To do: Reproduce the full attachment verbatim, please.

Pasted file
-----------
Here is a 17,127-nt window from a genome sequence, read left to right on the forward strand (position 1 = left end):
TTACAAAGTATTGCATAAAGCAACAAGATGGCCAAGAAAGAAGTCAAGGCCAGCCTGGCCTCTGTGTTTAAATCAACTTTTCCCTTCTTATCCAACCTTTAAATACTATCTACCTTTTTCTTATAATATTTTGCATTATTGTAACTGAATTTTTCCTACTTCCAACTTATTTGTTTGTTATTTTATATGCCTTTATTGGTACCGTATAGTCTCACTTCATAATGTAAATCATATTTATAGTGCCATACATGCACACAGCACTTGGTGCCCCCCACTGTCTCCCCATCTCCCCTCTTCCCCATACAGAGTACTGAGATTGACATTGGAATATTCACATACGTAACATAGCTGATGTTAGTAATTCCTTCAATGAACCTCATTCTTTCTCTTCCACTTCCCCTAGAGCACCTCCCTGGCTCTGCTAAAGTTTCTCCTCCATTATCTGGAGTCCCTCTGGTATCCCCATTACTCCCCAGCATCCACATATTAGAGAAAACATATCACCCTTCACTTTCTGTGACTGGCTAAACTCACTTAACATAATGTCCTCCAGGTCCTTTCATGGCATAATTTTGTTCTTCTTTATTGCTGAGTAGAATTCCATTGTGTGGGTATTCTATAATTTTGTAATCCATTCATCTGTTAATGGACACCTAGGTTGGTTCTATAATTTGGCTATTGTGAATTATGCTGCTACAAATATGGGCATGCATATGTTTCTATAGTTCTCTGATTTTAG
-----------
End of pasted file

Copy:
Here is a 17,127-nt window from a genome sequence, read left to right on the forward strand (position 1 = left end):
TTACAAAGTATTGCATAAAGCAACAAGATGGCCAAGAAAGAAGTCAAGGCCAGCCTGGCCTCTGTGTTTAAATCAACTTTTCCCTTCTTATCCAACCTTTAAATACTATCTACCTTTTTCTTATAATATTTTGCATTATTGTAACTGAATTTTTCCTACTTCCAACTTATTTGTTTGTTATTTTATATGCCTTTATTGGTACCGTATAGTCTCACTTCATAATGTAAATCATATTTATAGTGCCATACATGCACACAGCACTTGGTGCCCCCCACTGTCTCCCCATCTCCCCTCTTCCCCATACAGAGTACTGAGATTGACATTGGAATATTCACATACGTAACATAGCTGATGTTAGTAATTCCTTCAATGAACCTCATTCTTTCTCTTCCACTTCCCCTAGAGCACCTCCCTGGCTCTGCTAAAGTTTCTCCTCCATTATCTGGAGTCCCTCTGGTATCCCCATTACTCCCCAGCATCCACATATTAGAGAAAACATATCACCCTTCACTTTCTGTGACTGGCTAAACTCACTTAACATAATGTCCTCCAGGTCCTTTCATGGCATAATTTTGTTCTTCTTTATTGCTGAGTAGAATTCCATTGTGTGGGTATTCTATAATTTTGTAATCCATTCATCTGTTAATGGACACCTAGGTTGGTTCTATAATTTGGCTATTGTGAATTATGCTGCTACAAATATGGGCATGCATATGTTTCTATAGTTCTCTGATTTTAG